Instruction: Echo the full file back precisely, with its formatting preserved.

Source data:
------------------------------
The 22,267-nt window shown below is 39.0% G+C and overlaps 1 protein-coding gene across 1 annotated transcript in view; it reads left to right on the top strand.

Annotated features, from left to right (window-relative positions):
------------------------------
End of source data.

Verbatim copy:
The 22,267-nt window shown below is 39.0% G+C and overlaps 1 protein-coding gene across 1 annotated transcript in view; it reads left to right on the top strand.

Annotated features, from left to right (window-relative positions):